Dorisena, perhaps your math is slightly off on your last reply.
Babette: Yes, as previously mentioned, 45 grams of total carbs per meal is a good way to plan. Learn to read the carbs on labels, or use one of the many sites on the web that tell how many carbs are in the things you eat.
Too little carbs mean not enough energy, and sets other body issues in motion to try to raise its own blood sugar. Too many carbs means higher blood sugar readings.
On labels, read the number of servings per pack, as that is one way that food companies try to hide the actual amount. For instance, a frozen food entree should contain one meal for you of a net amount of 45 carbs (total carbs in package minus fiber).
By the way, I eat a lot of meat because I have other conditions that require lots of protein. You have to find what works for you and satisfies your dietary needs and your own wants.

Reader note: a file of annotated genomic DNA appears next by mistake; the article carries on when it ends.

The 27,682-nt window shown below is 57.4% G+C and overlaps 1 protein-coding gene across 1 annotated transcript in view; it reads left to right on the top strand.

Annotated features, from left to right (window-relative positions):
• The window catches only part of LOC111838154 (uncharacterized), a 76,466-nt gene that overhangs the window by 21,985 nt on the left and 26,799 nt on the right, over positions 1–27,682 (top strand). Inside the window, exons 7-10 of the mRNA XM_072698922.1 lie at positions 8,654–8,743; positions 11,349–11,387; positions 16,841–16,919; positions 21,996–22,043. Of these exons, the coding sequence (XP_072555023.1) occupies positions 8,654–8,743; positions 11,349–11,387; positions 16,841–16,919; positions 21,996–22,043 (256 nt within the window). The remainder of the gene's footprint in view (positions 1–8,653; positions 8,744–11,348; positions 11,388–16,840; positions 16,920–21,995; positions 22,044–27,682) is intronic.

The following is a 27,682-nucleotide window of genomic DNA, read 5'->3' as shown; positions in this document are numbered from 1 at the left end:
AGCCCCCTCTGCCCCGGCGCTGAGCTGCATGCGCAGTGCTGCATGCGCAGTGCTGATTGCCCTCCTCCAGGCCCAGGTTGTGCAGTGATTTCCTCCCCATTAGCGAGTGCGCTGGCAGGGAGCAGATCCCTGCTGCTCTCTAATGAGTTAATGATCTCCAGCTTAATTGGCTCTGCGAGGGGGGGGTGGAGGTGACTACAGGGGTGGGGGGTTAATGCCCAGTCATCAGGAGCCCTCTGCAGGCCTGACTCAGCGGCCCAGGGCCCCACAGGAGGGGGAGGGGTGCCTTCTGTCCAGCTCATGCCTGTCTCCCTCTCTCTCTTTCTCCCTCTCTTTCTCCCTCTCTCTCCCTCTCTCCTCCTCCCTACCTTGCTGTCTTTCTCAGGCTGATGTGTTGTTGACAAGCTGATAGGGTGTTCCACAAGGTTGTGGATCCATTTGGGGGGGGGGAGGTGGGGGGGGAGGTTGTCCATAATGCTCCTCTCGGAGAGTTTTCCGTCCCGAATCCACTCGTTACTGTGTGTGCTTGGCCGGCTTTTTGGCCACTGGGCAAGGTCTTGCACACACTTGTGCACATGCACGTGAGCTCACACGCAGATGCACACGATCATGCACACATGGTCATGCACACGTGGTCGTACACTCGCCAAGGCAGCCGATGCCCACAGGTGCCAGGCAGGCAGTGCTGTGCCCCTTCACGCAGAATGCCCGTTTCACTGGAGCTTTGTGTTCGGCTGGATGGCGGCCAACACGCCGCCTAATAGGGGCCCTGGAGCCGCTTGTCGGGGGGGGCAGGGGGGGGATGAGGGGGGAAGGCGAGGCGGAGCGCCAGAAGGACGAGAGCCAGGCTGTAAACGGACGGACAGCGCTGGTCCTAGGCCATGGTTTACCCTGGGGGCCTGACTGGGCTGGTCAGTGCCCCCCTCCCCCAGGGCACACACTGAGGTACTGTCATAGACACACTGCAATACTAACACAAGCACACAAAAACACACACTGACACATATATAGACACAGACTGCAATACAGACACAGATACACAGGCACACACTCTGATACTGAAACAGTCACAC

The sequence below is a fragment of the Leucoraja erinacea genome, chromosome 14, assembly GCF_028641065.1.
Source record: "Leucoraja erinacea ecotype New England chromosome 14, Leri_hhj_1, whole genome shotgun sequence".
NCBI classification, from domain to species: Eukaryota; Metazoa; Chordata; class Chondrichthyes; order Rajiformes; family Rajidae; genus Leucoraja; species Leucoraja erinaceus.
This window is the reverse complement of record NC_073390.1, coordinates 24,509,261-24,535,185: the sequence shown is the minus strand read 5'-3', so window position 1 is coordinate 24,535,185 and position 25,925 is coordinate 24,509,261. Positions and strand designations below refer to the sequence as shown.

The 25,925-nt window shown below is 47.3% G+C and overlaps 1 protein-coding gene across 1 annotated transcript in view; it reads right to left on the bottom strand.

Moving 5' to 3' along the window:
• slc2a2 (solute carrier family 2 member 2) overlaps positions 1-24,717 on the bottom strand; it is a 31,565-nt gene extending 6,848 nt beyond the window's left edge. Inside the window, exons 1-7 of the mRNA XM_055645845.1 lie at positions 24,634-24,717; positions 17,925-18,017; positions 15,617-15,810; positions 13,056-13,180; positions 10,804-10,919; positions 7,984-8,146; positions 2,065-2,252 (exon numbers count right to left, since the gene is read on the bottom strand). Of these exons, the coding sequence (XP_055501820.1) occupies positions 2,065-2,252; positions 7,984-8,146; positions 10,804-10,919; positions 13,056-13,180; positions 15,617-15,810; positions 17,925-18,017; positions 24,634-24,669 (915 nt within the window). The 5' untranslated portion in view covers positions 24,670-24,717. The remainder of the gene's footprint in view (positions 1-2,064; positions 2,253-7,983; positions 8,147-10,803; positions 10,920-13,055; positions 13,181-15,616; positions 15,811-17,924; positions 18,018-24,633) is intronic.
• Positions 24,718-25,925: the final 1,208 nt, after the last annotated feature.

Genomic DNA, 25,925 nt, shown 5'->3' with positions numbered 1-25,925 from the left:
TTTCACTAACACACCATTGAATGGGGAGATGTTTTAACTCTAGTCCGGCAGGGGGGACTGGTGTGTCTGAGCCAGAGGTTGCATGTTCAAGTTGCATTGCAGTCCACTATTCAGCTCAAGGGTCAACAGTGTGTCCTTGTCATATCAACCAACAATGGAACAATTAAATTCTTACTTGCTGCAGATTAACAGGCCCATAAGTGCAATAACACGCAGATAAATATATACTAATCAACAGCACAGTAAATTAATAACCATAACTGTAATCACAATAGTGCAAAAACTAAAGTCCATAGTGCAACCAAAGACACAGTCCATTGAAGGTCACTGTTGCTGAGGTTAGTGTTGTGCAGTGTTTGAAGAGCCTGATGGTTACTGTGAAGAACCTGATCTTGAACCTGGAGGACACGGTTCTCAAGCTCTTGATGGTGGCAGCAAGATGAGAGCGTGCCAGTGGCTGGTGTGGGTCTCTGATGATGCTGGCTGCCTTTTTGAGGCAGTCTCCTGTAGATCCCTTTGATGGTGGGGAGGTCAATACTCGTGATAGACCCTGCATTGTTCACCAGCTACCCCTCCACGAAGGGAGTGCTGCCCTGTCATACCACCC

Make certain you stay active in exercising, etc as that will make a huge part in helping you manage things.
Additionally one item to look at in the future is glycemic loads, and glycemic indexes. I wish you all the best in your new lifelong journey.
Howard, perhaps there is a misunderstanding on my math. I was taught to count the grams of carbs and originally eat ten to 12 servings of carbs at 15 g. each which totals 180. This is too high for me, so I cut down to 10 servings per day. Even 150 grams is high and I have lowered that goal in the past few years. A Texas nutritionist guru recommends much lower levels but that is not sustainable for me.
My blood sugar has been below 100 the past two days even with a huge dinner the night before. I am pretty happy about it all after 15 years of change and better health. I am only taking one Metformin after dinner and plan to drop that this summer when my garden is producing. I can now eat thin spaghetti with my homemade tomato sauce with no sugar spike. I am beating back diabetes. Dorisena